Making a Scene Reviews the Warm Audio WA-14
The AKG C414
The AKG C414 was introduced in the early 1970s and it sound was centered around an all-brass “CK12” capsule. The CK12 capsule featured a versatile polar patterns selector that made the C414 a versatile tool in the studio. It was known to have a very smooth and rich high-end which endeared it to many engineers and studio throughout the world. This microphone was used on many of the hits that were produced in the 1970s and 1980s.
Over the years, AKG decided to improve the design of the C414 and most notably was the introduction of the nylon capsule which replace the early brass CK12 Capsule. This change was driven by the lower cost of producing the nylon capsule over the cost of producing the Brass one. The result was a more neutral sound, but many engineers complained they missed the unique high-end character that initially made the C414 Popular. Over the years, AKG made several changes to the C414 that helped to improve the model and it is still considered a must have in many world class studios. Though the early 70’s Brass capsule are still highly coveted, but they can be temperamental and fragile.
This is NOT a Clone
Warm Audio is known for their high quality reproductions of vintage microphones, preamps, compressors, etc. Though the word “Reproductions” may be a disservice to what Warm Audio is actually does. With the WA-14 Warm audio wanted to recreate the sonic character of the early 70’s brass capsule C414 but also incorporate some modern advancements that make the WA-14 robust workhorse.
The first thing that you notice with the WA-14 is the fact that it is bigger and a bit bulkier than the AKG C414. The original AKG has sharp angles in it’s design as opposed to the Warm Audio WA-14 which is more rounded and smooth. On the outside you have a switch that allows you to change the polar patter from Cardioid, Omni to Figure 8. You also have switch that gives you the ability to engage either a -10db or -20db pad that allows you to use the WA14 on high spl sources like guitar amps and Close Mic’ing of Drums.
Warm Audio’s largest focus was on recreating the original CK12 brass capsule and spent years of research to develop their LK-12-B-60V brass capsule. This capsule to not only recreate the sound and character of the original CK12, but also incorporate modern advancements that allow them to produce it in large quantities. To accomplish this they incorporated a modern CEK-12 backplate which was not part of the original design of the CK12, but this single addition gives them the ability to mass produce this capsule cost effectively. Like the CK12, the Warm Audio version is also an edge-terminated capsule where the electrical lead is attached to the edge of the diaphragm, rather than to the center like many cheaper large diaphragm condensers. Despite any modern additions, the O-ring and housing of the LK-12-B60V are all-brass with no teflon parts. The diaphragm is 24k gold sputtered 6 micron, NOS Japanese PET film (mylar). The WA-14 also contains a USA-made custom premium Cinemag transformer and a fully discrete signal path. The LK-12-B-60V is manufactured at their own Sub Company “Lens Kondensator” which also helps keep costs low to the end users. You have to love a company that has high quality capsule manufacturing in house.
The Bottom Line
Any engineer will tell you that having a good Mic Locker is essential if you are looking to run a recording studio. If you are looking to build your own home studio, you have to keep an eye on the bottom line when it comes to purchasing new gear. You want to get the best sound quality your budget can handle. A vintage AKG C414 can run you into the thousands and quite honestly can be hard to justify for most musicians and home based studios. The Warm Audio WA14 at $499 retail is more in line with most studio budgets.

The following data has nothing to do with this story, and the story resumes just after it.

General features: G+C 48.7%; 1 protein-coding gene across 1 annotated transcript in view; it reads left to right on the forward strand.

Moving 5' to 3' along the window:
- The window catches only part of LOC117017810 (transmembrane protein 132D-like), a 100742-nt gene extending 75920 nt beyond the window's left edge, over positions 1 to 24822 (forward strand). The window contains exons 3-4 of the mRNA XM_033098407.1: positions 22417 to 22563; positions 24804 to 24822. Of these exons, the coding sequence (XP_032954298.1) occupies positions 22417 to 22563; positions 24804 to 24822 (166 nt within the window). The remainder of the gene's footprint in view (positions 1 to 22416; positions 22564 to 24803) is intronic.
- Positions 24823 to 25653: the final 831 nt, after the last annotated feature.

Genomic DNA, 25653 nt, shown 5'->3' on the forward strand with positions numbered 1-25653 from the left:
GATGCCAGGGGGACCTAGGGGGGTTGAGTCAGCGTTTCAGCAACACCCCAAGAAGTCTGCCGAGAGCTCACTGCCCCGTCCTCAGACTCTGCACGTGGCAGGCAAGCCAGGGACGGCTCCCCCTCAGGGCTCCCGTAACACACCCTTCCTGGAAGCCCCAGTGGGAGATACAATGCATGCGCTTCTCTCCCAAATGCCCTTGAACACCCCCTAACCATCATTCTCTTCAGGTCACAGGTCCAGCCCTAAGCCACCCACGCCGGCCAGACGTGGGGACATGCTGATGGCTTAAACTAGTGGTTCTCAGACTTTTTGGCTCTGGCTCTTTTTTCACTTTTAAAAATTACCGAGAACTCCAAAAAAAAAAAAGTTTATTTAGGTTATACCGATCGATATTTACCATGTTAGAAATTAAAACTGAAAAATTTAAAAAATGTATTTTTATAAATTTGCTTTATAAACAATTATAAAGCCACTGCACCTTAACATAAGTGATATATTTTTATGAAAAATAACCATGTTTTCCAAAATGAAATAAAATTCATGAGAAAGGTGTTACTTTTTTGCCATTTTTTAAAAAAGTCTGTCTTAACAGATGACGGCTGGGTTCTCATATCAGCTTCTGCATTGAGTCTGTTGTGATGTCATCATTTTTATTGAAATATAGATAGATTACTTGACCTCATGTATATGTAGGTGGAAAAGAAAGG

Now I am not going to tell you that you are going to get the sound of a 1970’s AKG C414, but I will tell you that you are going to get close enough to justify purchasing the WA14! When I bought the WA-14 (Yes, I purchased and Own this mic) I did it because of what the WA-14 was on it’s own merits, not because it was any kind of a “clone”. Warm Audio goes to extraordinary lengths to bring classic tone and sound to the home studio without compromising on build or quality components.
The WA-14 just shines on any source where you need a good crisp high end without getting harsh and biting. On the whole I would say the WA14 is a bit warmer than the original AKG C414, which can be a good thing. On the Acoustic Guitar the sound is well rounded, warm and open at the low end, with a special kind of shine that makes your ears perk up, on drum overheads the cymbals have this nice creamy sparkle and overall openness to the whole kit/room sound. If you have a female vocal that you want to cut through the mix without being harsh, this might just be the microphone to pull out! With it’s 3 polar patterns and Pad Switch the WA 14 will quickly become one of your go to microphones when you want something to get special sparkle and warmth.
Now, I have to say that I have purchased several Warm Audio products for “Midnight Circus Studios“. I actually own at least one of each of the microphones they make. I also have their 1176, couple of WA-412 Pres and their WA 273 Preamp. From my first product that I purchased to the latest I have been impressed with the quality and attention to detail Warm Audio uses in both design and construction of each of it’s products. Each time I have added a new product from Warm Audio, I believe I have taken another step up in quality in my studio. I honestly believe that there may come a time where the Warm Audio products will become as highly coveted as the products they were patterned after.